Equestrian Trails: The 26.5 km of equestrian trails in the park are mostly unknown to park visitors.  Open to hikers, horses, and skiers, the trails pass through a variety of terrains.  All equestrian trails start at the Equestrian Staging Area, but are also accessible from other areas.

  • North Equestrian Trail: The 5.8 km North Equestrian Trail leaves the Equestrian Staging Area from the back of the parking area and passes through the Group Camp before making a large loop through wooded terrain.  Don’t forget to take a look for ruins at the north end of the loop.
  • East Equestrian Trail: The East Equestrian Trail stretches 5.6 km (one way) from the Equestrian Staging Area through the woods to Proud Lake State Recreation Area, which it connects to the extensive trail network in that park.
  • West Equestrian Trail: This 14.5 km loop runs through forest and grasslands from the Equestrian Staging Area along the Huron River, behind the Farm Center, before looping around just north of the Nature Area and returning to the Staging area.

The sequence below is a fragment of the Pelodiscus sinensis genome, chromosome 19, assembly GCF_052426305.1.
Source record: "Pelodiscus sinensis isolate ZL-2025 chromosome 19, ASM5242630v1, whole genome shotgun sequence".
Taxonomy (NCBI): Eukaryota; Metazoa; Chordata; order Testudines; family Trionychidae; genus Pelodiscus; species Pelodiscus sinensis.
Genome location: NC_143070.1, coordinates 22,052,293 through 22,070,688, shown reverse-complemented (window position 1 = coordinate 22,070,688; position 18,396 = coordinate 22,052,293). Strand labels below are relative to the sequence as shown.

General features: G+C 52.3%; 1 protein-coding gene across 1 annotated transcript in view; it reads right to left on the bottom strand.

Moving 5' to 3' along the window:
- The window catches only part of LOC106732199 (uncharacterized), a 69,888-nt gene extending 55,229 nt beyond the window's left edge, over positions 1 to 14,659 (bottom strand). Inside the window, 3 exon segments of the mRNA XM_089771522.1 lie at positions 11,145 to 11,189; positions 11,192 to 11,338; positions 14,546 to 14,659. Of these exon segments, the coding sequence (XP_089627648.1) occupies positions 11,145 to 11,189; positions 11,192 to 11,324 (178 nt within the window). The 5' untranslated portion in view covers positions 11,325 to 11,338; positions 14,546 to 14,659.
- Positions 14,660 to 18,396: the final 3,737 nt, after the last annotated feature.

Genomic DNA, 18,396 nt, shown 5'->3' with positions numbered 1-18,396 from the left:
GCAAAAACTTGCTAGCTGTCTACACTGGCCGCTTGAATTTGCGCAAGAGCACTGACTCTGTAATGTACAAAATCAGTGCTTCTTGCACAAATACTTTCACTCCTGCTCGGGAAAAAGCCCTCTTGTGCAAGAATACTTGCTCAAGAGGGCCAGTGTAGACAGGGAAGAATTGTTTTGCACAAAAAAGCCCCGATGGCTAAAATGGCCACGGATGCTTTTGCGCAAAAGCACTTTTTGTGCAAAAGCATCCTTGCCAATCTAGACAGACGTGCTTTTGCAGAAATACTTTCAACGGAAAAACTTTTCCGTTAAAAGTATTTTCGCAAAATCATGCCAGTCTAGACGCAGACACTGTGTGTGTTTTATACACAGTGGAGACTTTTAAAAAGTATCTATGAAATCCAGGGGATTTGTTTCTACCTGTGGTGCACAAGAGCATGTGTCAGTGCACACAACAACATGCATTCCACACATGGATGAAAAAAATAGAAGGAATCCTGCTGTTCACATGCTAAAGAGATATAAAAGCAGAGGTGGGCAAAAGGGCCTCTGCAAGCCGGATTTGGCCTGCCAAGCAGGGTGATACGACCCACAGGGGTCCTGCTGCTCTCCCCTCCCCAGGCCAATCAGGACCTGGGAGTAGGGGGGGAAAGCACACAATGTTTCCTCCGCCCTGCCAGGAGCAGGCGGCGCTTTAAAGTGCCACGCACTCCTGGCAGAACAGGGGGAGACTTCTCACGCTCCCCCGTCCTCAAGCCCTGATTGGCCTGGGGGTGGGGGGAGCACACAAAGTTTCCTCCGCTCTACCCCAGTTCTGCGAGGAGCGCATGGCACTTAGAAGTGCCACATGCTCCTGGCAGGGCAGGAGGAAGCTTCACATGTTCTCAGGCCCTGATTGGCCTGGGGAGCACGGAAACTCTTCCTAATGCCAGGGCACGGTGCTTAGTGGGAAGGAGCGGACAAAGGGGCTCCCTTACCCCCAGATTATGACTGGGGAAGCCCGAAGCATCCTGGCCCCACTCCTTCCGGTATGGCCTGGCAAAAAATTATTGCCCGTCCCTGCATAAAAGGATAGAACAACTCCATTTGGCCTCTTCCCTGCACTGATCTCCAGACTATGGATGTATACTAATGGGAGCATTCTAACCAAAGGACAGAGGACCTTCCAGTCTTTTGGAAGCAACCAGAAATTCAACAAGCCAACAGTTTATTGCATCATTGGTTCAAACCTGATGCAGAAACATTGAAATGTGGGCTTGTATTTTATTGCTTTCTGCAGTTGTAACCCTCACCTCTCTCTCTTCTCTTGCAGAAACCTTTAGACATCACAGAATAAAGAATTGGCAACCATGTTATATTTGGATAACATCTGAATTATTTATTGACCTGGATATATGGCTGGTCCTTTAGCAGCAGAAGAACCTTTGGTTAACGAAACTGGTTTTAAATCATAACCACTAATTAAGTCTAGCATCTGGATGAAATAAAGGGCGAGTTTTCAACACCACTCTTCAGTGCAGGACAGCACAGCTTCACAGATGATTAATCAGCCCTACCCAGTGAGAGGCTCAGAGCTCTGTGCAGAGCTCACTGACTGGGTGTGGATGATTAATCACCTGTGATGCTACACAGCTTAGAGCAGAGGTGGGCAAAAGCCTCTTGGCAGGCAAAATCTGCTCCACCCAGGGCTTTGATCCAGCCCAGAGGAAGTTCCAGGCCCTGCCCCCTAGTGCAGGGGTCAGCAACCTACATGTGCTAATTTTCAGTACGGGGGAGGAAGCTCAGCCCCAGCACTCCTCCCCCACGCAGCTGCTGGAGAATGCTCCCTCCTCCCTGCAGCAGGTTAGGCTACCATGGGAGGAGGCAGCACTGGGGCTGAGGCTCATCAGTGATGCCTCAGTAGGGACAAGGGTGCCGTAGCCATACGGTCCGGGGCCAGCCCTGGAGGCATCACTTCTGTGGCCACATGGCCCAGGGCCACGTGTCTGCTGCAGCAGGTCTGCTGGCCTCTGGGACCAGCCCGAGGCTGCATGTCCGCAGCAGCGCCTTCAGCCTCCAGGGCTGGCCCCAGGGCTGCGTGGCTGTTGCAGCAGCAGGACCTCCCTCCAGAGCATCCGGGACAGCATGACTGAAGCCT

• South Equestrian Trail: The 17.4 km (round trip) South Equestrian Trail is an out and back trail through the woods east of the main park road, heading south, passing by the Disc Golf course down to I-96 before returning to the parking area.

Ski Trails: Kensington’s cross-country ski trails are both poorly marked and ungroomed.  Don’t let that discourage you, though, as all mowed areas, all equestrian trails, and the golf course are all open to cross country skiers.  With a mix of wide open fields and wooded trails, relatively flat areas and steep hills, there’s something here for every skill level.  Trail markings are limited, so it’s sometimes easiest to simply follow the tracks of other skiers.  All three of the loops below are interconnected, allowing you to have nearly any distance you want.  Want more?  Extend your ski trip beyond Ski Trail A to the Golf Course or, from Ski Trail B or C, go onto the West Equestrian Trail.